Identification of proteins susceptible to thiol oxidation in endothelial cells exposed to hypochlorous acid and N-chloramines

Research output: Contribution to journalJournal articleResearchpeer-review

Hypochlorous acid (HOCl) is a potent oxidant produced by the enzyme myeloperoxidase, which is released by neutrophils under inflammatory conditions. Although important in the immune system, HOCl can also damage host tissue, which contributes to the development of disease. HOCl reacts readily with free amino groups to form N-chloramines, which also cause damage in vivo, owing to the extracellular release of myeloperoxidase and production of HOCl. HOCl and N-chloramines react readily with cellular thiols, which causes dysfunction via enzyme inactivation and modulation of redox signaling processes. In this study, the ability of HOCl and model N-chloramines produced on histamine and ammonia at inflammatory sites, to oxidize specific thiol-containing proteins in human coronary artery endothelial cells was investigated. Using a proteomics approach with the thiol-specific probe, 5-iodoacetamidofluorescein, we show that several proteins including peptidylprolyl isomerase A (cyclophilin A), protein disulfide isomerase, glyceraldehyde-3-phosphate dehydrogenase and galectin-1 are particularly sensitive to oxidation by HOCl and N-chloramines formed at inflammatory sites. This will contribute to cellular dysfunction and may play a role in inflammatory disease pathogenesis.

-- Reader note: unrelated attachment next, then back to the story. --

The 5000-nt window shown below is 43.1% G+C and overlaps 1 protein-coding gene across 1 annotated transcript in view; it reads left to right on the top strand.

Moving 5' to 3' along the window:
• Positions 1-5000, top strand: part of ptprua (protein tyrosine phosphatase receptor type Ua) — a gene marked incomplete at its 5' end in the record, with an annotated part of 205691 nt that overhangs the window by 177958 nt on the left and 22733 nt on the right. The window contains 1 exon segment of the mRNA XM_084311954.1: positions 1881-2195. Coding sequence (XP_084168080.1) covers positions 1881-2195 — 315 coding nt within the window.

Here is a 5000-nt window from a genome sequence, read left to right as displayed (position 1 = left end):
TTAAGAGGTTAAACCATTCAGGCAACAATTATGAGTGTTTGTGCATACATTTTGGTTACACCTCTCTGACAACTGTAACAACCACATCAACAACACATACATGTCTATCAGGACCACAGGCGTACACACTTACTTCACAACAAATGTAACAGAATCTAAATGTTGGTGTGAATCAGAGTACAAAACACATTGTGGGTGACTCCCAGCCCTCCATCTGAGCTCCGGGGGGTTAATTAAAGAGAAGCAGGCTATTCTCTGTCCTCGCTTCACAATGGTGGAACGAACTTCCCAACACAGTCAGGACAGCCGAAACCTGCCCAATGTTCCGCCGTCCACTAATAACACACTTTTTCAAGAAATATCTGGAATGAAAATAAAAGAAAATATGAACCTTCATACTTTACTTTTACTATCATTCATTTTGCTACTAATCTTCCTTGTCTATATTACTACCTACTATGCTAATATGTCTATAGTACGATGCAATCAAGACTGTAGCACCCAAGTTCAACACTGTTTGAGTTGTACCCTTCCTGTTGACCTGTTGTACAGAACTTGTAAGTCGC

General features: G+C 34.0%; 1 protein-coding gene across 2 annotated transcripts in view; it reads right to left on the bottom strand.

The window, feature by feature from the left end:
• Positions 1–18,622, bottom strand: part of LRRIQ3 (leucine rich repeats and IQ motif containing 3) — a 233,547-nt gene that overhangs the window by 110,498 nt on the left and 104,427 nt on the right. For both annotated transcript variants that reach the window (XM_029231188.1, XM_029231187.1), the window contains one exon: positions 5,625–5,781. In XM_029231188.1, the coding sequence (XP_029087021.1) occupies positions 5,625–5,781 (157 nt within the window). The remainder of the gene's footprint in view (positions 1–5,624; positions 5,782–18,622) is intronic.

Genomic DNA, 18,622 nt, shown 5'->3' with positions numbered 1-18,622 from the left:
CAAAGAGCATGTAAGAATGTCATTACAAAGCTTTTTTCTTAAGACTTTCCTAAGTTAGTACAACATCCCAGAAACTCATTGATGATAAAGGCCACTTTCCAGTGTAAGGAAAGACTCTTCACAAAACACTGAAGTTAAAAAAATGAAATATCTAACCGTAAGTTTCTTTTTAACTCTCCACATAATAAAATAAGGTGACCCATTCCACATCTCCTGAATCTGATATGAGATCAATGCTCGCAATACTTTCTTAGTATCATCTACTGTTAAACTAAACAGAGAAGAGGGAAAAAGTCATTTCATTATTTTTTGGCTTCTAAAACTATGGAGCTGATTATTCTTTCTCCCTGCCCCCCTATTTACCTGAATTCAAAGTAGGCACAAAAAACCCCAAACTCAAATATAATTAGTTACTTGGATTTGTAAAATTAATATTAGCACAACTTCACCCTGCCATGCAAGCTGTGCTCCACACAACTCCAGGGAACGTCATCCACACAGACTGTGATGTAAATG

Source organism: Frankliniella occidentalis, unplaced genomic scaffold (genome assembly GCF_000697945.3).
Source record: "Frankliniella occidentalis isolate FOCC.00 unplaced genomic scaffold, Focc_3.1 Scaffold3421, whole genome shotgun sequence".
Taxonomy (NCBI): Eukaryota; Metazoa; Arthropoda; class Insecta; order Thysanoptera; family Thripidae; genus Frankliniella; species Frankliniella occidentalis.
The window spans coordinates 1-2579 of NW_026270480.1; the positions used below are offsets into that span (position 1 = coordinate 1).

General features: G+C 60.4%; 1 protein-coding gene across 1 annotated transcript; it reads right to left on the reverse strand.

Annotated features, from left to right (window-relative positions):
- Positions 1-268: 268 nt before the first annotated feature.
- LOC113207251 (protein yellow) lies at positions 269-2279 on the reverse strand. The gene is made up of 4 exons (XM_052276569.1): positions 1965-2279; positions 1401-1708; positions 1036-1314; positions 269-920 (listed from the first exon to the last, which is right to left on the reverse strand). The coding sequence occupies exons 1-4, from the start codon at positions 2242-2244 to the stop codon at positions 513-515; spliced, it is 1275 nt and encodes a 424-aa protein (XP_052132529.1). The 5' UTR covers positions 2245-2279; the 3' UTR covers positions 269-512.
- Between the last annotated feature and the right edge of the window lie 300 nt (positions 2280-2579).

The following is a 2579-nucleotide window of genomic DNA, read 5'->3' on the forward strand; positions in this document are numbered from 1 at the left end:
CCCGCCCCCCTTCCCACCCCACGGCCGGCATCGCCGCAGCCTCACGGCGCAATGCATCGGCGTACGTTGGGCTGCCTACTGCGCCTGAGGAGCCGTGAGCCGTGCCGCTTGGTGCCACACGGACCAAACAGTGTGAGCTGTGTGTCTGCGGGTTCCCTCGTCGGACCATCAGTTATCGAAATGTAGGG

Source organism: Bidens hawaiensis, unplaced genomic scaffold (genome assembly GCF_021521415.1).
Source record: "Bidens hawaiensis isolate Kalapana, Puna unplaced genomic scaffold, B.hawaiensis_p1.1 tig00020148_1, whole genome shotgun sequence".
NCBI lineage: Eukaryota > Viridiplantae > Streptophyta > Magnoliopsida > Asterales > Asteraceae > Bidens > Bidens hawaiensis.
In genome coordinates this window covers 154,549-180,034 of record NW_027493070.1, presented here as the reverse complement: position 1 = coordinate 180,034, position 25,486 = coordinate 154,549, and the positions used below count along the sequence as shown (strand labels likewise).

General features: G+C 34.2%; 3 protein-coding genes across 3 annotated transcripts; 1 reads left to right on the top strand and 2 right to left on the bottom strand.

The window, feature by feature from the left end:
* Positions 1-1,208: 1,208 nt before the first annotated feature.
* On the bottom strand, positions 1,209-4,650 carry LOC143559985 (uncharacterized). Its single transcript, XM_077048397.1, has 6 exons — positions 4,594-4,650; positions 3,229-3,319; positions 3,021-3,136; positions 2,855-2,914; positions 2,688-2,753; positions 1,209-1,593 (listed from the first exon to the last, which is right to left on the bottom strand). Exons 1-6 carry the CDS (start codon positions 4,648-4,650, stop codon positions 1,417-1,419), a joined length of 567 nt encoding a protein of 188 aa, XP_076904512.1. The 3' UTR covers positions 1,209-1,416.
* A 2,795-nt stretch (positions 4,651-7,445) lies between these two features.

Original languageEnglish
JournalBiochemical and Biophysical Research Communications
Issue number2
Pages (from-to)157-61
Number of pages5
Publication statusPublished - 24 Aug 2012
Externally publishedYes

    Research areas

  • Chloramines, Cyclophilin A, Endothelial Cells, Fluoresceins, Galectin 1, Glyceraldehyde-3-Phosphate Dehydrogenases, Humans, Hypochlorous Acid, Molecular Probes, Oxidants, Oxidation-Reduction, Protein Disulfide-Isomerases, Proteins, Proteomics, Sulfhydryl Compounds, Journal Article, Research Support, Non-U.S. Gov't

ID: 174497173